At 9am, 60 or so set off at a leisurely pace.  Up P3 was a rude awakening for the legs, but I was in my happy place, in the woods riding dirt ribbons.  Lisa and I were riding together: I had a gpx file and a paper map to back it up.  I let a few guys around me, as they seemed to be biting at the bit.  For me, today was about keeping a steading endurance pace.  About 1/2 way up, on a short descent, I noticed a hole in the trail 15 yards ahead.  Before I could think twice about stopping, I saw that it was a yellow jacket's nest, with about 50 of those little bastards buzzing around.  I gave it my best bunny hop and awaited the stings of pain.  None came. How I came away unscathed, I don't know.  I yelled out as loud as I could about the impending danger, but Lisa took 3 hits.

At the top, I took a breather while Lisa took some prednisone.  Randall and Mary came up behind us, pushing a gear on their single speeds I would never have any hopes in turning over on the steeps. With the course being unmarked and their aging eyes having a time reading the cue sheet, I told them how to get to P4. Wondering how they were going to finish this ride without wandering in circles, I hit P4 to Tatum Lead to Hwy 52 to Fort Mountain. Once we entered the park, Mary and Randall were looking all confused and glad to see Lisa and I.  They hopped on the train and we all enjoyed a nice paved descent all the way down to the campground. Then a hard right onto Trail 302 and I got the pleasure of climbing all the way back to the top.  It was here that Lisa had her first Drama Queen moment.   This was beginning to feel like a Pisgah Productions event.

The trails in Fort Mountain are wide, but steep and "marbly," similar to Club Gap in Pisgah.  Mike was nice enough to put in a few small signs to guide us through the trails in the park. I stopped at SAG 1.  Although I was not in racer mode, the volunteers were.  "The first group of 4 is only 4-5 minutes ahead.  They did not even stop!" cried one volunteer. Another volunteer gave us a play by play on how to get down the mountain to the paved road.  "Left, right, left, left, right, ... and after that I lost him.  It was quite comical; how many would be able to sort out all those rights and lefts?

After taking a couple gels, which, by the way, Honey Stinger has the best vanilla gel ... ever, I got to slide down Fort Mountain.  That was a hard descent.  I was wishing for a dropper, but managed to keep the bike upright.  A few pitches approached 20% and were littered with baby heads, similar to the upper section of Farlow Gap.  Speeding down Emery Creek road, I was greeted by the "par for the course" parasite riddled pack of mixed breed curs that wanna mess up your day.  I was able to out dodge them, and hoped Lisa would, too.  I waited around the next bend for her.  I was happy to see her make it through the gauntlet.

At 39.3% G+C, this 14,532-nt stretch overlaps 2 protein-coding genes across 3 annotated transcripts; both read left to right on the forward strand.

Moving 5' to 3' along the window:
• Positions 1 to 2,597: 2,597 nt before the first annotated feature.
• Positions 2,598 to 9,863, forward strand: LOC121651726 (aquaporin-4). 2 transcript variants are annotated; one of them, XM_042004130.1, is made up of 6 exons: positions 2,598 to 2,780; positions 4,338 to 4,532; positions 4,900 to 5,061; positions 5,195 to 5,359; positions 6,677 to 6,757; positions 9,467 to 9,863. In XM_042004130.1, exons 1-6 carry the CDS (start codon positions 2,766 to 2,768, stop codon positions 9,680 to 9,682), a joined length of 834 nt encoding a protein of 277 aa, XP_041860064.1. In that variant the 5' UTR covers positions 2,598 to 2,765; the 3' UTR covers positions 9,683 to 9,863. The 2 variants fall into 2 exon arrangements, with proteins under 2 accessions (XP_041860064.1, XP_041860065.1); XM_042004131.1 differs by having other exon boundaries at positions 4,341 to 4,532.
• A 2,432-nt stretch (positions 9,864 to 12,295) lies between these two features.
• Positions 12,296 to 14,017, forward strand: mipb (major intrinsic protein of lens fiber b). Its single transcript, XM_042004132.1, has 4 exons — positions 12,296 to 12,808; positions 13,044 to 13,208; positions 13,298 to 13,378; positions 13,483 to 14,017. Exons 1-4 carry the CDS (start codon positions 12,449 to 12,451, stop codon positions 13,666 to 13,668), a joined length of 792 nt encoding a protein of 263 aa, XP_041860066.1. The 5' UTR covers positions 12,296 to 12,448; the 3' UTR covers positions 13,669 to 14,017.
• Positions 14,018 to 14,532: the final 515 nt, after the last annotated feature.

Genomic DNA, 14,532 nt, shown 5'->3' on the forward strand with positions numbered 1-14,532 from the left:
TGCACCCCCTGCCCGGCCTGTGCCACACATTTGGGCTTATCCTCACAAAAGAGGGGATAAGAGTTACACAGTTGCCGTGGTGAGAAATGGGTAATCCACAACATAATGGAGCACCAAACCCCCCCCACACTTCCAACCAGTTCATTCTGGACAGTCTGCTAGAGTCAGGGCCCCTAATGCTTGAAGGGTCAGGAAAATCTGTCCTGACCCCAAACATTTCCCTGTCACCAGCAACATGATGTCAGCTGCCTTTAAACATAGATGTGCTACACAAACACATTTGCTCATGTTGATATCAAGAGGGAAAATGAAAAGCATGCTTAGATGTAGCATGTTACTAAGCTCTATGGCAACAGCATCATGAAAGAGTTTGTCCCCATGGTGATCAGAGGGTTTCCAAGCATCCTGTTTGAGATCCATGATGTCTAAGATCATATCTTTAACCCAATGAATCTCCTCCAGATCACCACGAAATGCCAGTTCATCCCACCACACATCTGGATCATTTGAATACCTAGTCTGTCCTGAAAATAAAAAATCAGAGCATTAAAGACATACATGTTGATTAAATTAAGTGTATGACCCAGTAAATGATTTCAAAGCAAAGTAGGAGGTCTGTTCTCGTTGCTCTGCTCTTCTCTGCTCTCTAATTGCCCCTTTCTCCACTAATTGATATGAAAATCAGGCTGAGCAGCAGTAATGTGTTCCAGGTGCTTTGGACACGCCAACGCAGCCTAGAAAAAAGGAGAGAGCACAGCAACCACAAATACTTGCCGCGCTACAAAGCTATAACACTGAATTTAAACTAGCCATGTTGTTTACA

A bit of pavement before we headed up the forest service road to Windy Gap.  I did not realize until Lisa told me that we would be going UP Upper Windy Gap Trail.  With Tibbs being decommissioned a few months ago, we could not take Milma to Tibbs to Lake Conasauga.  Oh, goody!  I was careful to keep my Drama Queen moments all to myself. Lisa, not so much.  So after climbing the roller coaster of Lower Windy, I then had the pleasure of HAB'ing Upper Windy.  4 miles and 2000 feet of climbing!  I had a 30T ring up front, but was really wanting a 20!

The Wall on Upper Windy

During this hour and 15 minutes of hell, when I was not riding, I was experimenting with hand positions (left hand on grip, right hand on grip, stem, top tube, seat, seat post) hoping to find my bike's G-spot, and be carried up the mountain by sheer pleasure.  Yeah, well, that didn't happen.

The air was stale and thick on the climb.  The sweltering heat had sweat dripping from my nose like a leaky faucet. Unable to approach gnat speed, I was inundated with them ...but only on my left side, weird.

Towards the top, when I was slogging through a particular hard section and had my head hanging down, I heard something.  Rounding the bend, I saw the biggest black bear ever!  Put two English Mastiffs side by side and that is how big he was.  I'm sure what saved me from running right up his ass was the whirr of my wheels!  He bounded all 350-400 pounds of brute mass up the trail like it was nothing.  I am thankful my I-9's have a second use as a bear deterrent.

top of Upper Windy Gap

Once I was able to hop on the bike and ride the remainder of Upper Windy, I found peace and was able to work on skills I will need for the upcoming Marji Gesick 100 in September.  This stretch of Windy felt like Laurel in Pisgah.  I sessioned a couple areas while waiting on Lisa.

Stopping at SAG 2, Lisa and I were told that we were the first ones to arrive.  Say what?!?  What happened to the guys ahead of us?  They must have strayed off course.

Sufferin' and smilin' is how we roll!

Lisa destroyed her heels (even adventure race veterans make rookie mistakes) on the HAB up Windy, and stopped for a moment at the SAG to apply Band-Aids.  I took the time to refuel on Honey Stinger Pink Grapefruit energy chews.  I am not sure if it was because of the intensity of the ride or the product itself, but I was quickly growing fond of Honey Stinger.  Their products hit the spot, even the Pink Grapefruit flavor was surprisingly tasty.